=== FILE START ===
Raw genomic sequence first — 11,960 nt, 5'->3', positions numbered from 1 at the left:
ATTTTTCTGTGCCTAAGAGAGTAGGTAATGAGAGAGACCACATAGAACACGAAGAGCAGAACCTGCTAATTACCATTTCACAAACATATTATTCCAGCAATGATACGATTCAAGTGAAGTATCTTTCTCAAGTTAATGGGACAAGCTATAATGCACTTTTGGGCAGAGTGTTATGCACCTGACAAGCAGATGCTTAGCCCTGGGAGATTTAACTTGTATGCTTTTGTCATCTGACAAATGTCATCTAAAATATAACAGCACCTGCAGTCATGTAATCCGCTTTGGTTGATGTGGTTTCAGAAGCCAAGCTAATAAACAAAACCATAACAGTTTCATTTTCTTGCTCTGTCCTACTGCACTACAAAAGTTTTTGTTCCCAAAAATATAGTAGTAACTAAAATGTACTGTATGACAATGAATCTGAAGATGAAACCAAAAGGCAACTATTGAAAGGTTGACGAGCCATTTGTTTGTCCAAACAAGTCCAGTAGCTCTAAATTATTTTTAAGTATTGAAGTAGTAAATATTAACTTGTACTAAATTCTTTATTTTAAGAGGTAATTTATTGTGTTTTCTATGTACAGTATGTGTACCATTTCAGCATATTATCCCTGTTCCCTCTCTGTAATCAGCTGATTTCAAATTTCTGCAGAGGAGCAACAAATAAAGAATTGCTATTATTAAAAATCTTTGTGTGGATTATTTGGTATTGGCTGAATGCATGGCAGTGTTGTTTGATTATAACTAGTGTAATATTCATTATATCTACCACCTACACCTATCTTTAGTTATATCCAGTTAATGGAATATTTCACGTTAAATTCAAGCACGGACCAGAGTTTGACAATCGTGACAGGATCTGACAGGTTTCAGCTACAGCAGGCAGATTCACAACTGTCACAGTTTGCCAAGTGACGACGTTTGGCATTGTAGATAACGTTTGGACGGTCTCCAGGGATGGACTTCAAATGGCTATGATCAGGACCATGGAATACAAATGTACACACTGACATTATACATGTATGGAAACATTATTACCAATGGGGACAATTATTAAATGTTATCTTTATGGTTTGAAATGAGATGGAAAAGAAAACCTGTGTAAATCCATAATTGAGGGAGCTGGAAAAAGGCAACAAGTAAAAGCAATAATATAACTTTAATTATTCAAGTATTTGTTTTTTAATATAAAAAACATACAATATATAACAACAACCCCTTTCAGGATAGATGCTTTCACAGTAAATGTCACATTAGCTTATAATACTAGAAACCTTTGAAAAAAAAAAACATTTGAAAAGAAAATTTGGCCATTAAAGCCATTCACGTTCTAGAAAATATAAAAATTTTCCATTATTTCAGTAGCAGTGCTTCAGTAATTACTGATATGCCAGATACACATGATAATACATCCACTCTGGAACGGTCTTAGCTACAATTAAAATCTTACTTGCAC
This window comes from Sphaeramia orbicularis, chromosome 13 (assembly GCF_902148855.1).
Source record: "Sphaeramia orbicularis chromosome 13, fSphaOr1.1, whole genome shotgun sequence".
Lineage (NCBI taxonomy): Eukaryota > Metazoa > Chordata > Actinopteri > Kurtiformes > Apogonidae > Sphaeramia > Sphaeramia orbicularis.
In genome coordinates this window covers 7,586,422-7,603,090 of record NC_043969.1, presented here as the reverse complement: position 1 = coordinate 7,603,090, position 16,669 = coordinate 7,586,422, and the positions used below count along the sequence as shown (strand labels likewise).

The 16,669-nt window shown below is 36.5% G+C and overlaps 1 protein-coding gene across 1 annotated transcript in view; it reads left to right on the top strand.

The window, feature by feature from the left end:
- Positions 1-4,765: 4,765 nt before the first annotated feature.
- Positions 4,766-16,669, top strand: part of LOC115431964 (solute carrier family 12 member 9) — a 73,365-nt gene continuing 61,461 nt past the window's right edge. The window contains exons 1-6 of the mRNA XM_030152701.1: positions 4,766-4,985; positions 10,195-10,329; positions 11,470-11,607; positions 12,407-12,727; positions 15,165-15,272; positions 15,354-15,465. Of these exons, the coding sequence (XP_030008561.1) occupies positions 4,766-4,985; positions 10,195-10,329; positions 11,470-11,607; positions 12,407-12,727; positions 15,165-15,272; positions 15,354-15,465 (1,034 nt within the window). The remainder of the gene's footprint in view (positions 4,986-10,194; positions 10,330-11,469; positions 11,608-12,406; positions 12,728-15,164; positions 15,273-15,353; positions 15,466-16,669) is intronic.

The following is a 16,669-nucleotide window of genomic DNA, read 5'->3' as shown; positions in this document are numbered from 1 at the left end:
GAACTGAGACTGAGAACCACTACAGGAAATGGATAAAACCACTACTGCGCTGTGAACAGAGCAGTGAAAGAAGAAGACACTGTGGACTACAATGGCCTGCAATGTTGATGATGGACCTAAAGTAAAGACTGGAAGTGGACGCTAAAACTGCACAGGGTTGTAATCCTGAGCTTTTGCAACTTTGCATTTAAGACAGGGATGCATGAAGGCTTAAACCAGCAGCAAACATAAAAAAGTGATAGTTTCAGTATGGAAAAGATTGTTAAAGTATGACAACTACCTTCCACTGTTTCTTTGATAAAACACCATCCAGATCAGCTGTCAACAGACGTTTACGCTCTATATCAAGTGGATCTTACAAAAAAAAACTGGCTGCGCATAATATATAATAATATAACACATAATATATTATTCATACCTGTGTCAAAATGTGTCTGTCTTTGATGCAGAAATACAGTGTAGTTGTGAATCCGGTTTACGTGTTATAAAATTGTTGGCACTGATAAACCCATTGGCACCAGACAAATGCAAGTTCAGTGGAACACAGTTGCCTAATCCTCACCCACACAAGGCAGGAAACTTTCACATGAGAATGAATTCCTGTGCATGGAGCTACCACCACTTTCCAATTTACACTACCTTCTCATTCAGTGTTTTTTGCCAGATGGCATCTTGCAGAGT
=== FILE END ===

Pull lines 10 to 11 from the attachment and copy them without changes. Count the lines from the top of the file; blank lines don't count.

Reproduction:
- Positions 4,766-16,669, top strand: part of LOC115431964 (solute carrier family 12 member 9) — a 73,365-nt gene continuing 61,461 nt past the window's right edge. The window contains exons 1-6 of the mRNA XM_030152701.1: positions 4,766-4,985; positions 10,195-10,329; positions 11,470-11,607; positions 12,407-12,727; positions 15,165-15,272; positions 15,354-15,465. Of these exons, the coding sequence (XP_030008561.1) occupies positions 4,766-4,985; positions 10,195-10,329; positions 11,470-11,607; positions 12,407-12,727; positions 15,165-15,272; positions 15,354-15,465 (1,034 nt within the window). The remainder of the gene's footprint in view (positions 4,986-10,194; positions 10,330-11,469; positions 11,608-12,406; positions 12,728-15,164; positions 15,273-15,353; positions 15,466-16,669) is intronic.

The following is a 16,669-nucleotide window of genomic DNA, read 5'->3' as shown; positions in this document are numbered from 1 at the left end: